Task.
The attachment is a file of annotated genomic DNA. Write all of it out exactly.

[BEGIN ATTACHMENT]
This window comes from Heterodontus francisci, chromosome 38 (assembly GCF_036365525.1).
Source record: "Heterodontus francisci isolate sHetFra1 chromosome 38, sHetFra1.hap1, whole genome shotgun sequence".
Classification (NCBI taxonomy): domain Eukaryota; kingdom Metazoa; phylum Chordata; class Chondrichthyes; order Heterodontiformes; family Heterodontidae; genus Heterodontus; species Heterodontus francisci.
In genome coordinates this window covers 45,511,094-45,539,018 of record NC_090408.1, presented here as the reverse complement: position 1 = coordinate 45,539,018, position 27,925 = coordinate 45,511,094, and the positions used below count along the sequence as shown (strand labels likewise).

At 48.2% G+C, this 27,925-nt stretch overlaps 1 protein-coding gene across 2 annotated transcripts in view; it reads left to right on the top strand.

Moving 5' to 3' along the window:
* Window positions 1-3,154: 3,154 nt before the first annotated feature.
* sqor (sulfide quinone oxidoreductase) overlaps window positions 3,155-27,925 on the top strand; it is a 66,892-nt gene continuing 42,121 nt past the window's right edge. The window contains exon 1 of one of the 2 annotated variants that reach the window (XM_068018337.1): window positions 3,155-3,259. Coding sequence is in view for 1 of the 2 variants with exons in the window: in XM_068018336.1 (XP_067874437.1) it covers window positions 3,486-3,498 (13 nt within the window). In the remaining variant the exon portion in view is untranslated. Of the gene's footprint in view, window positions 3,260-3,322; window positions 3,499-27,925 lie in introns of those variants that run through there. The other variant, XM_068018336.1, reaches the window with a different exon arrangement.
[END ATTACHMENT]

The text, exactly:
This window comes from Heterodontus francisci, chromosome 38 (assembly GCF_036365525.1).
Source record: "Heterodontus francisci isolate sHetFra1 chromosome 38, sHetFra1.hap1, whole genome shotgun sequence".
Classification (NCBI taxonomy): domain Eukaryota; kingdom Metazoa; phylum Chordata; class Chondrichthyes; order Heterodontiformes; family Heterodontidae; genus Heterodontus; species Heterodontus francisci.
In genome coordinates this window covers 45,511,094-45,539,018 of record NC_090408.1, presented here as the reverse complement: position 1 = coordinate 45,539,018, position 27,925 = coordinate 45,511,094, and the positions used below count along the sequence as shown (strand labels likewise).

At 48.2% G+C, this 27,925-nt stretch overlaps 1 protein-coding gene across 2 annotated transcripts in view; it reads left to right on the top strand.

Moving 5' to 3' along the window:
* Window positions 1-3,154: 3,154 nt before the first annotated feature.
* sqor (sulfide quinone oxidoreductase) overlaps window positions 3,155-27,925 on the top strand; it is a 66,892-nt gene continuing 42,121 nt past the window's right edge. The window contains exon 1 of one of the 2 annotated variants that reach the window (XM_068018337.1): window positions 3,155-3,259. Coding sequence is in view for 1 of the 2 variants with exons in the window: in XM_068018336.1 (XP_067874437.1) it covers window positions 3,486-3,498 (13 nt within the window). In the remaining variant the exon portion in view is untranslated. Of the gene's footprint in view, window positions 3,260-3,322; window positions 3,499-27,925 lie in introns of those variants that run through there. The other variant, XM_068018336.1, reaches the window with a different exon arrangement.